• @johnstaples  Feb 12

    @brrrse I have very limited experience with Coursera. I took one free class from them during my first FAWM and there were randomly assigned people to review our coursework. It did not work well at all because they would pair you up with someone from a completely incompatible profile (experience level, native language, music style, etc.) But I bet they have fixed that or maybe you are referring to something entirely different that I should check out. My experience was limited to a single class.

  • @brrrse  Feb 12

    @johnstaples my class - we had to post all our work in an open forum where all the students in the class got to rip it to shreds and they did. I was told in one comment on my first assignment for an improv class that I didn't play enough notes, I kept it too simple and I didn't have any business trying to play music.

    I quit entirely after that comment.

  • @johnstaples  Feb 12

    That is precisely what I'd hate to see FAWM become!!!

  • @errol Feb 12

    Oooh, I like the idea of a critique forum.

    Anyway, I don't critique.

    Good critiquing is hard. I barely have enough time to write songs, let alone give a good critique.

    Furthermore, I don't consider myself an expert to critique on a song, so giving a good critique would be difficult.

    And if I did feel I was an expert, I've learned not to give critique anyway. 😁

    I also don't like asking friends for criticism! Most don't really tell me what I want to hear. I don't want validation, I am trying to find out how to get better. I have a FEW friends I constantly go to because they will tell me straight up what to improve. These people are very difficult to find and I cherish them dearly.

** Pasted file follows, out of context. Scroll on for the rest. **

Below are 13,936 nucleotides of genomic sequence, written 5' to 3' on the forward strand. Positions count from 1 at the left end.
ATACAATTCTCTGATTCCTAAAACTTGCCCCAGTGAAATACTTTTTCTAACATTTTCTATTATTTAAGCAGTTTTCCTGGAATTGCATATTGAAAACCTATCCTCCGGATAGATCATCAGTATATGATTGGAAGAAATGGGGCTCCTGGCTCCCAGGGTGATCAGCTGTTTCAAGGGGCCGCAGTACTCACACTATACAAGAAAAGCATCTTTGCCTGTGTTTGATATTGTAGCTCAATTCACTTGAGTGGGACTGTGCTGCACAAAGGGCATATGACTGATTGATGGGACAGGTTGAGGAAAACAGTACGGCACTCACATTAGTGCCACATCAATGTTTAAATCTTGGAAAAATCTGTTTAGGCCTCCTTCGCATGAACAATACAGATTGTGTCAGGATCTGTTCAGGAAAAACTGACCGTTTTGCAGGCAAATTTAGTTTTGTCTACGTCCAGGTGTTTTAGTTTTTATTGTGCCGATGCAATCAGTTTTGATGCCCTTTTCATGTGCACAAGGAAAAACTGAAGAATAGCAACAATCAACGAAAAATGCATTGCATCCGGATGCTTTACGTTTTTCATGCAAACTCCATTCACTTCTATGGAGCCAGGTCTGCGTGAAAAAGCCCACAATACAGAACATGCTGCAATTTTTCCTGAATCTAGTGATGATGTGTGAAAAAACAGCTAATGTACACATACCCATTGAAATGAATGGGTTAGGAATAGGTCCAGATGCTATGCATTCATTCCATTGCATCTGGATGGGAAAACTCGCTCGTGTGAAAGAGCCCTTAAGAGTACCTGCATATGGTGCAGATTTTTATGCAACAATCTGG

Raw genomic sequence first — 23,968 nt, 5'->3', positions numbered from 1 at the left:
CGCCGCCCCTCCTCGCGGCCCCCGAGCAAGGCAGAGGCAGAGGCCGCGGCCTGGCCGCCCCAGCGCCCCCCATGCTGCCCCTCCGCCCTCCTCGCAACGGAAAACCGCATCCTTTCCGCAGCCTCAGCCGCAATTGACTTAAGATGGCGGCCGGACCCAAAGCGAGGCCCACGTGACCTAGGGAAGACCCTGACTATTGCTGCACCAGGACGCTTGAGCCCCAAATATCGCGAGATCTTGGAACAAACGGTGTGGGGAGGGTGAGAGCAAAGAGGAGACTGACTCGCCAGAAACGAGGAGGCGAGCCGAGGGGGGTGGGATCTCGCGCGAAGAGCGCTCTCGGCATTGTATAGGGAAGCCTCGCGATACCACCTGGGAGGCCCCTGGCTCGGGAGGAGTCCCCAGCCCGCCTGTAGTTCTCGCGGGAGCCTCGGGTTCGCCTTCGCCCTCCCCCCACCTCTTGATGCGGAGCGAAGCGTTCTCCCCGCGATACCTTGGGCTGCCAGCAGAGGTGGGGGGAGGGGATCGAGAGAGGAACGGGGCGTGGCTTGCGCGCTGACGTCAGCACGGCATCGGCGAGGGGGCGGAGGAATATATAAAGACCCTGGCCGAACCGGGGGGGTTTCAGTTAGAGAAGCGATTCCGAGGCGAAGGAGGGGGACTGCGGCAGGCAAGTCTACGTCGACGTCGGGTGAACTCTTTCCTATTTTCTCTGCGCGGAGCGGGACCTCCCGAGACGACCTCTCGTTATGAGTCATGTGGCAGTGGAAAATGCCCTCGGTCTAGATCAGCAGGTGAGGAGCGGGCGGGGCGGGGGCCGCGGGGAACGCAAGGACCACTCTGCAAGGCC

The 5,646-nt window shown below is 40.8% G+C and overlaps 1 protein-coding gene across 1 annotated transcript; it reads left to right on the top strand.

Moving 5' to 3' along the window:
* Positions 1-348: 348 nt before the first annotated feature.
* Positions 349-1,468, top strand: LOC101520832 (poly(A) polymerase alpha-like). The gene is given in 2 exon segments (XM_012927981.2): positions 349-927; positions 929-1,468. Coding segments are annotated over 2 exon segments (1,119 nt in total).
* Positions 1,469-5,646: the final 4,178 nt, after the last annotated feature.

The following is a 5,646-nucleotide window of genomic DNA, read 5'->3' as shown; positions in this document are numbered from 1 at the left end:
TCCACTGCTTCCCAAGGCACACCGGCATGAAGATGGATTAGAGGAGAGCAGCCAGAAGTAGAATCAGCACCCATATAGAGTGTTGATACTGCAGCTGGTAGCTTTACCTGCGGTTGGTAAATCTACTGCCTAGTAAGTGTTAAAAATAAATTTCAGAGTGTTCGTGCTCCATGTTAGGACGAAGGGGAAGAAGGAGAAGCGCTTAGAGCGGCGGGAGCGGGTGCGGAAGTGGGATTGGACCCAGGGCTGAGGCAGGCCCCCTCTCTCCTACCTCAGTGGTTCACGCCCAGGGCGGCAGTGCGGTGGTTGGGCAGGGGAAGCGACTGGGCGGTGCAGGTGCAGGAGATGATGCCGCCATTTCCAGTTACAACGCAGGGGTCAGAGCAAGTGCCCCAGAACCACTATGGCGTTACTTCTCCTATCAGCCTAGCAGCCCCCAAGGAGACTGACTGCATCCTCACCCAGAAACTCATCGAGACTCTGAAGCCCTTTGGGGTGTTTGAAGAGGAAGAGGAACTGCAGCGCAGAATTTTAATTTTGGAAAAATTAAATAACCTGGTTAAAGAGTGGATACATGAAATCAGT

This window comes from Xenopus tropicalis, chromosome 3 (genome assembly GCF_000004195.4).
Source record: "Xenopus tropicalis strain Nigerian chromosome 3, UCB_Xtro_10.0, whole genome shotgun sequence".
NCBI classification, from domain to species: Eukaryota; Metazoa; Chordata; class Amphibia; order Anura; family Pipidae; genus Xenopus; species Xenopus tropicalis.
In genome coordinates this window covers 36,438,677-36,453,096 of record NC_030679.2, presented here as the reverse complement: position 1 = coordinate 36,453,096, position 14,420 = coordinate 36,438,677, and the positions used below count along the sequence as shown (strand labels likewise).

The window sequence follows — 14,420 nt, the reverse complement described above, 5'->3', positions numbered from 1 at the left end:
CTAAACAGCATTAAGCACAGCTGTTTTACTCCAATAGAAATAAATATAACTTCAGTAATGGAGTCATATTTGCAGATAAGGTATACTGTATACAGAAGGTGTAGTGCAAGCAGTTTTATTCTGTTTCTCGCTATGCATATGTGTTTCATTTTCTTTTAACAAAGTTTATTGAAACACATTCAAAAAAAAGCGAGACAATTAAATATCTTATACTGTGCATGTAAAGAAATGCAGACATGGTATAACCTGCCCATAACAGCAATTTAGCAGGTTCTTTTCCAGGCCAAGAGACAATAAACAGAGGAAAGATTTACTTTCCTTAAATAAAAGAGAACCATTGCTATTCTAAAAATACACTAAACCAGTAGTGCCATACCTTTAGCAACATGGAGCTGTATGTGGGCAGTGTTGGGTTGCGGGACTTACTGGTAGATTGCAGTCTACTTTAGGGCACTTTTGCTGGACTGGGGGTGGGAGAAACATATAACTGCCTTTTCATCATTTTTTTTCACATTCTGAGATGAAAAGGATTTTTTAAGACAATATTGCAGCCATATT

Anyway, yes, I'm all for no criticism as the default setting.

  • @johnstaples  Feb 12

    @errol at my first FAWM you did a video comment of my song Saw A Man and I was delighted by that!

  • @errol Feb 12

    @johnstaples Oh, I loved giving video comments. That was so fun. 😀 Of course, they weren't critical discourses on anything.

  • @ianuarius  Feb 12

    Speaking of.....

    @errol In 2012 you said you'd do a video comment about my Kraken song. But you didn't. As a result, I can't look any Canadians in the eyes anymore.

  • @brrrse  Feb 12

    I've been trying to boil my feelings on this down all day to a tablespoon full without emotion all day -

    Someone who comments on my song with advice on how they would do it in FAWM de-validates me - as a person and as a musician. Although they mean it has helpful, if I didn't ask for the help, then it's just boasting on how they could do it better.

  • @errol Feb 12

    @ianuarius Oh! Right. Do you have a kraken song this time? Tell you what, I'll leave you a video comment for one of your songs this year. 😀

  • @devin  Feb 12

    [edit: weird... I went to fix a typo, and now I have two posts of point #3]

  • @devin  Feb 12

    [edit: weird... I went to fix a typo, and now I have two posts of point #3]

  • @radioovermoscow Feb 12